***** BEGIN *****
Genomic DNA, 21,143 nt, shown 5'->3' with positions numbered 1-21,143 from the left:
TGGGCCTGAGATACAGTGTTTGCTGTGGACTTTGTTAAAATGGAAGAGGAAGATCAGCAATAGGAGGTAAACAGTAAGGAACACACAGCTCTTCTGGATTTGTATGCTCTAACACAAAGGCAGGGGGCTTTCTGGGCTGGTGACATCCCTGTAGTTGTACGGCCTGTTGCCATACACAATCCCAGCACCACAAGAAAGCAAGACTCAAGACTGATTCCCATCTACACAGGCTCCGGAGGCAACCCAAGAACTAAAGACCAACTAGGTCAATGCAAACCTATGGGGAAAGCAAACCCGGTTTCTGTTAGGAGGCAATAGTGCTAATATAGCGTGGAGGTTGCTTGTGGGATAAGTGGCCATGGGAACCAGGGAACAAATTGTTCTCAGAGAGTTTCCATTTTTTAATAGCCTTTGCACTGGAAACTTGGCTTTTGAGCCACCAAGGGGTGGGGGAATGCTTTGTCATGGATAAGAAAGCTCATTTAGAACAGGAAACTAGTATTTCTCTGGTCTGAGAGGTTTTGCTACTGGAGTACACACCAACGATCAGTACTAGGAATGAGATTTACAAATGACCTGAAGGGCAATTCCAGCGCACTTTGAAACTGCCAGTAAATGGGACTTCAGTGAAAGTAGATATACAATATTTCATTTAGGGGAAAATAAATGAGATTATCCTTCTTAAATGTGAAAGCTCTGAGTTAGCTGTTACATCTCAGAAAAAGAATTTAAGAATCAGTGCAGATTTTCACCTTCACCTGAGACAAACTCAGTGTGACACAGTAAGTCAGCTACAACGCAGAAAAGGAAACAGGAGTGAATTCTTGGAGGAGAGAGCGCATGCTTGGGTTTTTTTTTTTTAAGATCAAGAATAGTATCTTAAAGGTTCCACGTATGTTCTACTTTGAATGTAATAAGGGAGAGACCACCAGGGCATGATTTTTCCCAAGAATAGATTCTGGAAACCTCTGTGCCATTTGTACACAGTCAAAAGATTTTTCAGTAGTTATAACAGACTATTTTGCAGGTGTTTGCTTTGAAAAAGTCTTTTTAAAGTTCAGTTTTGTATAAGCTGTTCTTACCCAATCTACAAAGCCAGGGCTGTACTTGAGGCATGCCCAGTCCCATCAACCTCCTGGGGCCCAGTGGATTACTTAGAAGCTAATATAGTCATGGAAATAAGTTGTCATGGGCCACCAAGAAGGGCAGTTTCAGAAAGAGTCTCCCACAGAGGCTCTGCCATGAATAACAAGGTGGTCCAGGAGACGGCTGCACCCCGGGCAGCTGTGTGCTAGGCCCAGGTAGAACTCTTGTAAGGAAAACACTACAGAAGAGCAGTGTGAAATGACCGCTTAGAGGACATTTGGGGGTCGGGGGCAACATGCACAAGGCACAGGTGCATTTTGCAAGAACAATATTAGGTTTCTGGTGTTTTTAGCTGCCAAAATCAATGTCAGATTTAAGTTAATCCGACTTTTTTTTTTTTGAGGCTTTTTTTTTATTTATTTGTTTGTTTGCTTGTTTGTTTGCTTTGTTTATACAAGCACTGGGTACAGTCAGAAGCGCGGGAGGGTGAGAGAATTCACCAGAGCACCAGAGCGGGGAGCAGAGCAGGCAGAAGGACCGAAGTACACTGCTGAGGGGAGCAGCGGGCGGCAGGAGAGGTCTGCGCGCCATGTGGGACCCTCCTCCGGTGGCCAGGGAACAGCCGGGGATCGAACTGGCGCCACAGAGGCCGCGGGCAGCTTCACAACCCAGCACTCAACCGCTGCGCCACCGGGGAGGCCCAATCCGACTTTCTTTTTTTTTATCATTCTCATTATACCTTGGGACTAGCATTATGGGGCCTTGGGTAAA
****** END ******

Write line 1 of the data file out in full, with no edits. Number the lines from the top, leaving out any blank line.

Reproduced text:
Genomic DNA, 21,143 nt, shown 5'->3' with positions numbered 1-21,143 from the left: